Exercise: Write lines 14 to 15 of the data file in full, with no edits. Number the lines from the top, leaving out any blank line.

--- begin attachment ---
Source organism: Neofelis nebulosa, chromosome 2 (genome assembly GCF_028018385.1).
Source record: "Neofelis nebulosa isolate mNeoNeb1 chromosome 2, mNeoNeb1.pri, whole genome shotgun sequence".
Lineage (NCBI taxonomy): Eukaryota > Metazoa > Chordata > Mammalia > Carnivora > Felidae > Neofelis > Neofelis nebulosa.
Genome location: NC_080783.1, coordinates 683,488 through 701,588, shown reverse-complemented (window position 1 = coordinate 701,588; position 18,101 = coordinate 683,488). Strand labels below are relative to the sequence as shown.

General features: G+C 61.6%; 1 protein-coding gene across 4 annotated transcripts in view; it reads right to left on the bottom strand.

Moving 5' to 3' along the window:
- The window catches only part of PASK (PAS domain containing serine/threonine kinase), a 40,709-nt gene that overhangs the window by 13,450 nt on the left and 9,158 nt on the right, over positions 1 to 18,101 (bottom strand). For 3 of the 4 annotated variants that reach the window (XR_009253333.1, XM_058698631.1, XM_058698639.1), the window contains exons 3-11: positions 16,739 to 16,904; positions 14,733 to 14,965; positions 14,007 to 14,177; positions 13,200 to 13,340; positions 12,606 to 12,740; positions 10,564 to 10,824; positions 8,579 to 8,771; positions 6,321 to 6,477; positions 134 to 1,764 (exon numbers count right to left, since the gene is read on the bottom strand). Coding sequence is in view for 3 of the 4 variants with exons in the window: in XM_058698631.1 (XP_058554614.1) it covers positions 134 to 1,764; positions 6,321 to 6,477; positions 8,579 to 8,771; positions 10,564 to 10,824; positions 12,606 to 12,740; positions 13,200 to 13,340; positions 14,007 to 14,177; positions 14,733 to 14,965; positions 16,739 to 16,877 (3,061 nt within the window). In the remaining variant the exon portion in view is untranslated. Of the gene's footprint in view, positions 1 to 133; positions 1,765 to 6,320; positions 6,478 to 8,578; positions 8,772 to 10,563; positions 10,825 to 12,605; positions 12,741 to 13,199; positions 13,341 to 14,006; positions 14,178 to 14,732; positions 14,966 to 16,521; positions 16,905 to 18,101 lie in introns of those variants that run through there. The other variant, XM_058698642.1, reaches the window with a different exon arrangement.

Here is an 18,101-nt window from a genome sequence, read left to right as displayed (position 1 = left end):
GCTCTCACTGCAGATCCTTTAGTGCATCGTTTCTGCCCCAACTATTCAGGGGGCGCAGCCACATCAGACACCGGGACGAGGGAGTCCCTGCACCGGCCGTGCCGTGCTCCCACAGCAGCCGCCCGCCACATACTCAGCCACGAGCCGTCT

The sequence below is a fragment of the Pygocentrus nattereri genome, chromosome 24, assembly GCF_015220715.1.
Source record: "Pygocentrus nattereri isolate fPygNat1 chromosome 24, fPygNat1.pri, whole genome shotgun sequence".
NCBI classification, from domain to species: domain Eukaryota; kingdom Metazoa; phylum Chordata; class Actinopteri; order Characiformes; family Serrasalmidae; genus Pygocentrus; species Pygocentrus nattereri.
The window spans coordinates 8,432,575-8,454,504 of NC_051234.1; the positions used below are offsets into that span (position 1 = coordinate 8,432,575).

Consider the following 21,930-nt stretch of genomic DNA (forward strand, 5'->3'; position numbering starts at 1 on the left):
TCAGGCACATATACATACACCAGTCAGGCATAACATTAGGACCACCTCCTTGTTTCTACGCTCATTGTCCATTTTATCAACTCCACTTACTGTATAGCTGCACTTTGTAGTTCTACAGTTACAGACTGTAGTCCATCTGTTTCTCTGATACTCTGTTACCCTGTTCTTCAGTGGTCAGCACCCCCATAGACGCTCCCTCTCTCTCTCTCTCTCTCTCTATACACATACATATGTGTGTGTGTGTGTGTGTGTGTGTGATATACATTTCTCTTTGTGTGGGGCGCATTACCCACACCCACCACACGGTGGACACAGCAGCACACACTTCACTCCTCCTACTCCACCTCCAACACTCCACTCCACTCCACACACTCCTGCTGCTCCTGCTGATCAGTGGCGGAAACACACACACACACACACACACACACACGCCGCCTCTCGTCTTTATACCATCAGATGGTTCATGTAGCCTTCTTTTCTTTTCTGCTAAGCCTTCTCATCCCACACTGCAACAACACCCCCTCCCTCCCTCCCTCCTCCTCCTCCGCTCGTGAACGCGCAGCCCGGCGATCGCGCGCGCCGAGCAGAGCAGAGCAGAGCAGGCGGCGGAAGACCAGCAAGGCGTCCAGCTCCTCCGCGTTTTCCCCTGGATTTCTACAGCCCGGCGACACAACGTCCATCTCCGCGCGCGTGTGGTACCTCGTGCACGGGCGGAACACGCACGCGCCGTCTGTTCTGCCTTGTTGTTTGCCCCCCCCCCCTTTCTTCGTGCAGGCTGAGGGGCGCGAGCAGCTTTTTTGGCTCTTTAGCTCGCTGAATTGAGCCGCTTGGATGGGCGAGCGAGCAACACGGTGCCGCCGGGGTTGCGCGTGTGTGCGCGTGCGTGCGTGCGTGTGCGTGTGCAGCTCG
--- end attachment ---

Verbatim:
Consider the following 21,930-nt stretch of genomic DNA (forward strand, 5'->3'; position numbering starts at 1 on the left):
TCAGGCACATATACATACACCAGTCAGGCATAACATTAGGACCACCTCCTTGTTTCTACGCTCATTGTCCATTTTATCAACTCCACTTACTGTATAGCTGCACTTTGTAGTTCTACAGTTACAGACTGTAGTCCATCTGTTTCTCTGATACTCTGTTACCCTGTTCTTCAGTGGTCAGCACCCCCATAGACGCTCCCTCTCTCTCTCTCTCTCTCTCTATACACATACATATGTGTGTGTGTGTGTGTGTGTGTGTGATATACATTTCTCTTTGTGTGGGGCGCATTACCCACACCCACCACACGGTGGACACAGCAGCACACACTTCACTCCTCCTACTCCACCTCCAACACTCCACTCCACTCCACACACTCCTGCTGCTCCTGCTGATCAGTGGCGGAAACACACACACACACACACACACACACACGCCGCCTCTCGTCTTTATACCATCAGATGGTTCATGTAGCCTTCTTTTCTTTTCTGCTAAGCCTTCTCATCCCACACTGCAACAACACCCCCTCCCTCCCTCCCTCCTCCTCCTCCGCTCGTGAACGCGCAGCCCGGCGATCGCGCGCGCCGAGCAGAGCAGAGCAGAGCAGGCGGCGGAAGACCAGCAAGGCGTCCAGCTCCTCCGCGTTTTCCCCTGGATTTCTACAGCCCGGCGACACAACGTCCATCTCCGCGCGCGTGTGGTACCTCGTGCACGGGCGGAACACGCACGCGCCGTCTGTTCTGCCTTGTTGTTTGCCCCCCCCCCCTTTCTTCGTGCAGGCTGAGGGGCGCGAGCAGCTTTTTTGGCTCTTTAGCTCGCTGAATTGAGCCGCTTGGATGGGCGAGCGAGCAACACGGTGCCGCCGGGGTTGCGCGTGTGTGCGCGTGCGTGCGTGCGTGTGCGTGTGCAGCTCG